|Facebook Will NOT Become E-Commerce Force|
(Or, why this site's FB section is so quiet)
| 8:08 pm on Apr 7, 2011 (gmt 0)|
If there was anything to FB in terms of driving traffic that sold product, the Facebook Marketing Forum on WW would be screaming. It's not. What's wrong with the web pros here? Nothing.
|All sorts of merchants are experimenting on Facebook. Best Buy has set up a shop on the social-networking site. Home Depot gives special offers to people who “like” its page. Levi’s added a “like” button. |
But does this mean Facebook is en route to becoming a major e-commerce player? Forrester Research analyst Sucharita Mulpuru says the answer is a resounding “No."
|In spite of the fact that hundreds of millions of people around the world have Facebook accounts, the ability of the social network to drive revenue for eCommerce businesses continues to remain elusive. eBusiness professionals in retail collectively report little direct or indirect benefit from Facebook, and social networks overall trail far behind other customer acquisition and retention tactics like paid search and email in generating a return on investment. For some companies and brands, Facebook promises to support branding and awareness (i.e., "top of the (marketing) funnel") efforts, but for most eBusiness companies in retail, Facebook is unlikely to correlate directly to near-term sales. A few pockets of success, however, have surfaced, and a cottage industry of vendors who can support these programs will inevitably burgeon. |
A social-network presence, she found, was less effective at customer acquisition and retention than e-mail and paid search.
Facebook’s problem, she said, is that few people go there for shopping-related activities. “You go to Facebook to find other people, not to find a product,” Mulpuru said in an interview.
My recommendation is to post your emails on FB, your website and Twitter. Use a service that does it automatically. Think about how your message appears across all of these channels. Then stick to your knitting and don't waste anymore time with FB.
| 9:31 pm on Apr 7, 2011 (gmt 0)|
I would agree that FB is not an ideal place for marketing products.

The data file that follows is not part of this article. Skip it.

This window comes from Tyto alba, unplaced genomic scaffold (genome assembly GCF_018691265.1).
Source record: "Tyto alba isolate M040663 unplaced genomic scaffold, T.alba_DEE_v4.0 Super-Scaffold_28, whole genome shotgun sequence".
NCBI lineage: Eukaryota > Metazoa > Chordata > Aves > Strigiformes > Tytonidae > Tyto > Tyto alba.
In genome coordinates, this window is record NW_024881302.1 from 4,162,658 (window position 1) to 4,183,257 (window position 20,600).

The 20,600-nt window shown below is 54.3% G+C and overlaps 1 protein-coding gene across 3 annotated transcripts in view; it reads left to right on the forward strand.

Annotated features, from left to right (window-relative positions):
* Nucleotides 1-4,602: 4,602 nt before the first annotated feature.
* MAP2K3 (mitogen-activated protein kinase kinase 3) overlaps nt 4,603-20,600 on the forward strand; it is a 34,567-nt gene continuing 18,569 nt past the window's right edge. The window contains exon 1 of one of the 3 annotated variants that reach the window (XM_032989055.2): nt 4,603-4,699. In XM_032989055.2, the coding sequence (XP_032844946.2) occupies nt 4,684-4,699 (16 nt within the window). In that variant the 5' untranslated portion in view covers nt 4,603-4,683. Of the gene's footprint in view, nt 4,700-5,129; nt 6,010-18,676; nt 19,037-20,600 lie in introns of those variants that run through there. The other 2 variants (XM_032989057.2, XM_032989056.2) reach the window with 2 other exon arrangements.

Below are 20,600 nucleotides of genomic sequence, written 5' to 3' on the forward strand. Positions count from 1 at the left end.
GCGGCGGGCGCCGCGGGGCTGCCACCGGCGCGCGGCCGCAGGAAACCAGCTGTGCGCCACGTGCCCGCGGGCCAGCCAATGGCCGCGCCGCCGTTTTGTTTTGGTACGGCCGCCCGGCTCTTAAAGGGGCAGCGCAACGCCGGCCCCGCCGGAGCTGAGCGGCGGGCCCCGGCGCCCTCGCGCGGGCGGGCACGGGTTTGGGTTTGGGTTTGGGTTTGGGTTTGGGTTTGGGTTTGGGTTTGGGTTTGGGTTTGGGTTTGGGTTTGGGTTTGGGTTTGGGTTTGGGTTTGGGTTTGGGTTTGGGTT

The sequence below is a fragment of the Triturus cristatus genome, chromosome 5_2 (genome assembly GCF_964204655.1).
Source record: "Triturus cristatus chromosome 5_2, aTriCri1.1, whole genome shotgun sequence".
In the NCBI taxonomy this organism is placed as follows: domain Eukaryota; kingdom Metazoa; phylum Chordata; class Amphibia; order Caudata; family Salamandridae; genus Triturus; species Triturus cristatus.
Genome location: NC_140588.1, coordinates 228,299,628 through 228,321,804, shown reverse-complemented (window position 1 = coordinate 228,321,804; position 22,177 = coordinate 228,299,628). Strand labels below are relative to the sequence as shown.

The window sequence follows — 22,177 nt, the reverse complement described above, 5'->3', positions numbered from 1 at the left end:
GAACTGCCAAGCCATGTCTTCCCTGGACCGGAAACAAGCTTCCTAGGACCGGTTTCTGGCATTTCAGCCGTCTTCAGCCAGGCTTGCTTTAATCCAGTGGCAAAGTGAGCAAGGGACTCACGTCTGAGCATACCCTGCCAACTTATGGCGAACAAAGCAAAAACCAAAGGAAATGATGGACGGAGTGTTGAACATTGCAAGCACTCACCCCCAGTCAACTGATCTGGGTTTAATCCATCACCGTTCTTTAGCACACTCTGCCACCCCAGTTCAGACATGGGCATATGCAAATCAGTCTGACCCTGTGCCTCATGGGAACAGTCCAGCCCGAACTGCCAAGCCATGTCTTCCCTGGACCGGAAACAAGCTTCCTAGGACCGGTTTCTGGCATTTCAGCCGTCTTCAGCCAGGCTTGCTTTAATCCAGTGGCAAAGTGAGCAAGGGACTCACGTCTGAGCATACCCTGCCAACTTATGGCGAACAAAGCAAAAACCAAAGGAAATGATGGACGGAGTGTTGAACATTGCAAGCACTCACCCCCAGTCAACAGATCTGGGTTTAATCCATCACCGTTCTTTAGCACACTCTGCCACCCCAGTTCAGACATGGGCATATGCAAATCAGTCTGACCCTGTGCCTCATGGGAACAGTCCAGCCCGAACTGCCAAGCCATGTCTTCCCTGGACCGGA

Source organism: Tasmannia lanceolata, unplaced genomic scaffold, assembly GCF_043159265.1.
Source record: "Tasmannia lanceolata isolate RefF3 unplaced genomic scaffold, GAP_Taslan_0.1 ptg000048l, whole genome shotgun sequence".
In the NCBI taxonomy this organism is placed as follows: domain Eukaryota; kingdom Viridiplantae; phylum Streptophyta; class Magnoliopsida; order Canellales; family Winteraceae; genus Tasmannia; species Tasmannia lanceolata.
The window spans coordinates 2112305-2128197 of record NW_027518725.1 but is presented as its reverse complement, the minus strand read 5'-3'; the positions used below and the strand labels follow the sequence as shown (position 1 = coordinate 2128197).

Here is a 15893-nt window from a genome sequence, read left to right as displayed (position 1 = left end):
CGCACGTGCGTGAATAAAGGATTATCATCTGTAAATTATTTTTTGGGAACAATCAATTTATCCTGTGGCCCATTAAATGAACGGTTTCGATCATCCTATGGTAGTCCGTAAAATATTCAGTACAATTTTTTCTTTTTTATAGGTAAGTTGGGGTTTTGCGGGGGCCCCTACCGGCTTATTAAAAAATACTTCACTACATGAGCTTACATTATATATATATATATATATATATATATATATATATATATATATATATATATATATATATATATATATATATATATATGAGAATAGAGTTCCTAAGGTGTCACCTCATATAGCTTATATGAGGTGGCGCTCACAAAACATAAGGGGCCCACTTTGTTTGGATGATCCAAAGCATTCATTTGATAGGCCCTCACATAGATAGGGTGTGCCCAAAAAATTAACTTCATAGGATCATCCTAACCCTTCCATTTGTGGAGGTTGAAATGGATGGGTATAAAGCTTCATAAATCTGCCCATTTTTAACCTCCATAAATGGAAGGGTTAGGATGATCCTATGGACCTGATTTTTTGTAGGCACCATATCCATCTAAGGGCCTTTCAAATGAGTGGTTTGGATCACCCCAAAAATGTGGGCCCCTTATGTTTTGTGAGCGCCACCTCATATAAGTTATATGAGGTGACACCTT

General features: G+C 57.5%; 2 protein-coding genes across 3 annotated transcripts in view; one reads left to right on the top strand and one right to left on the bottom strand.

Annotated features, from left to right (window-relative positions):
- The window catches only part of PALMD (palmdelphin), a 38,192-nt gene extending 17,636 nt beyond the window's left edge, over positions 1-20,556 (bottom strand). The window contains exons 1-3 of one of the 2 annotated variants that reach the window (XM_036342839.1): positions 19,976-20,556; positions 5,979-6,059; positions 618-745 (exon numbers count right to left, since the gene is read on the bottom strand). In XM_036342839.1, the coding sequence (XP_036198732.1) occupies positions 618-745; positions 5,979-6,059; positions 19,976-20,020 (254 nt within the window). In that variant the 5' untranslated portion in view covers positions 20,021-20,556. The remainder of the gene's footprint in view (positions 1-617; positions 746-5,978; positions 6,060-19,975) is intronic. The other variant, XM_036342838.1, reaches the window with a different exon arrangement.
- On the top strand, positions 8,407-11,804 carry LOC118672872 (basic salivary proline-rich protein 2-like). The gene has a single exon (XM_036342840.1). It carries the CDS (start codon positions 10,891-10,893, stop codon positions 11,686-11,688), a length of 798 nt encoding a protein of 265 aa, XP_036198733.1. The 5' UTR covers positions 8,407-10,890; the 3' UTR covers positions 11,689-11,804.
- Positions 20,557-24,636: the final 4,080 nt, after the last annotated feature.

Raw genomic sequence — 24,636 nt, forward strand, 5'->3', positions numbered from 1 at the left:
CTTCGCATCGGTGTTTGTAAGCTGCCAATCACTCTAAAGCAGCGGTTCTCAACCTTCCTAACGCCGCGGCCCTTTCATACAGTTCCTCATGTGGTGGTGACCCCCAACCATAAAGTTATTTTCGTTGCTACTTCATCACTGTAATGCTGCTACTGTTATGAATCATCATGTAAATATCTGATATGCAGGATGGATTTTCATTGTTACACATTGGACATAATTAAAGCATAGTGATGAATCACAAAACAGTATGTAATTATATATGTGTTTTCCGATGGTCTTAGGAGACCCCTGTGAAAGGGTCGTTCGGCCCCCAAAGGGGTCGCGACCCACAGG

This is just me guessing but I would wager that big corps like Best Buy will have little success using FB as a marketing tool, but I think that smaller, local, grassroots companies and products will have better results.
I base this off my personal experience as a FB user. I am immune to "big store" ads, but I am often willing to check out the little homegrown stores, usually in the hopes of seeing something new or cool, I am always more willing to support a local start-up.
I can't remember which one it was but I remember reading somewhere that one of the big coupon sites started as a facebook group an once it got enough people it launched the coupon service.... I have been looking for the article but can't find it so I may be out to lunch on that.
| 9:53 pm on Apr 16, 2011 (gmt 0)|
Facebook is the future of marketing.
Done right Facebook beats Adsense hands down, but marketers are smart this time. We don't go around sharing out Facebook advertising secrets the way we did with Adwords.
Who wants to create competition?
I remember when people "including myself" starting posting Adwords tip and secrets.
Get rich quick ebooks popped up, and the amount of competition increased big time.
With Facebook i won't tell a soul what to do, because i don't want any idiot with a $500 credit limit trying to take a piece of my pie, and increasing advertising cost.
Tons of webmaster are making great money on Facebook, but we are not sharing, we learned from the past.
| 10:40 pm on Apr 16, 2011 (gmt 0)|
There's no "tons of webmasters" making great money in the web anymore and most of them see Facebook as a competitor.
Facebook was not created to make money run but to flirt and chat and in the same way I made my sites like a game and finally I re-built m life and business around it, maybe Facebook will someday be a profitable business for itself but not another money maker website as Google, Amazon or eBay are.
| 11:27 pm on Apr 28, 2011 (gmt 0)|
CMidd, you may have found a way to make money on FB, and congrats to you. But for many people, it has terrible ROI. Like the article said, people don't go to FB to shop.
I don't even see the ads anymore when I'm using it... they are just part of the background noise.
The only way ads will become effective is if they add them to your wall, in which case they will loose a tremendous amount of members.
| 1:37 pm on May 2, 2011 (gmt 0)|
Advertising Age says Facebook ads aren't working, and that there is
|"...'no correlation' between what brands spend on Facebook ads and how many fans they have." |
"One problem is that the value of fan bases tends to erode over time, Mr. Widman said, because most people don't interact with brand messages, which ultimately drives them lower in algorithm determining "top news" and makes them less likely to be seen."
| 1:48 pm on May 2, 2011 (gmt 0)|
I suppose that what eventually works for facebook will be an emergent technique, something out of trial an error